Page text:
I read this one months ago--probably back in the summer--and fell in love with it completely. I didn't only read it five or six times in a row. I read it aloud that many times. Sure, it's fun to read aloud to someone. But I was by myself. But I just couldn't get over how wonderful the words sounded. That doesn't always happen with picture books--even good picture books. Rhythm and sound can be tricky. And in my opinion, Jazz Baby is perfection. Jazz Baby is all about a family spending time together making sweet, sweet music. Brother's hands tap. Sister's hands snap. Itty-bitty Baby's hands clap-clap-clap! But this isn't just immediate family--no, there's plenty of room for everyone. Grandpa. Granny. Mama. Daddy. Auntie. Uncle. Cousins. They're all there. They're all having fun. They're just having the time of their lives. This is one of my favorite parts, I'm sharing it because I think it's a good example of how the text just works:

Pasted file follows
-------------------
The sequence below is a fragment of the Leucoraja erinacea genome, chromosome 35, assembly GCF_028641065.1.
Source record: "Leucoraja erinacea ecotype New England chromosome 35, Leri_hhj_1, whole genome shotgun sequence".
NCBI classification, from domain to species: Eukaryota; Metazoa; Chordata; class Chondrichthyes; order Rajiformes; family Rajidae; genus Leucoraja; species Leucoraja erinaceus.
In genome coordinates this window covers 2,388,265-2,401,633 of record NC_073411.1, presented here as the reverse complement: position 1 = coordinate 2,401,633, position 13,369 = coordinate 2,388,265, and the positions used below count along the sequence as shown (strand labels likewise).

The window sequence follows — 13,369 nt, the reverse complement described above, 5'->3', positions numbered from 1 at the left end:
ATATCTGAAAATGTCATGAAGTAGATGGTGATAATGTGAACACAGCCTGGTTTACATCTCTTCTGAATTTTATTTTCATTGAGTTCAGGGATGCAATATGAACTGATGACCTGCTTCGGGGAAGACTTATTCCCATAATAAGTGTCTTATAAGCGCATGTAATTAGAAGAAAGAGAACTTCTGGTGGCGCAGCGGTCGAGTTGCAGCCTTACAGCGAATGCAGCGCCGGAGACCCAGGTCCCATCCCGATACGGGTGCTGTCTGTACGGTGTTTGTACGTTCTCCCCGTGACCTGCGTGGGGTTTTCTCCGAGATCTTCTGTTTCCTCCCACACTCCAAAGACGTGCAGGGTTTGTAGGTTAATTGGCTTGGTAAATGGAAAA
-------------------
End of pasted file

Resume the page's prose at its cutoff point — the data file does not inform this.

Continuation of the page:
Mama swings high.Really who could resist the line "bouncin' baby boogies with a bop-bop-bop"??? The whole book just is so perfect, so right. If you love Al Perkins' Hand, Hand, Fingers, Thumb you're going to love this one too!!!
Daddy swings low.
Swingin'-singin' Baby says,
"Go, Man, Go!"
So they Boom-Boom-Boom
And they Hip-Hip-Hop
And the bouncin' baby boogies
with a Bop-Bop-Bop!
Isadora, Rachel. 2007. The Princess and the Pea.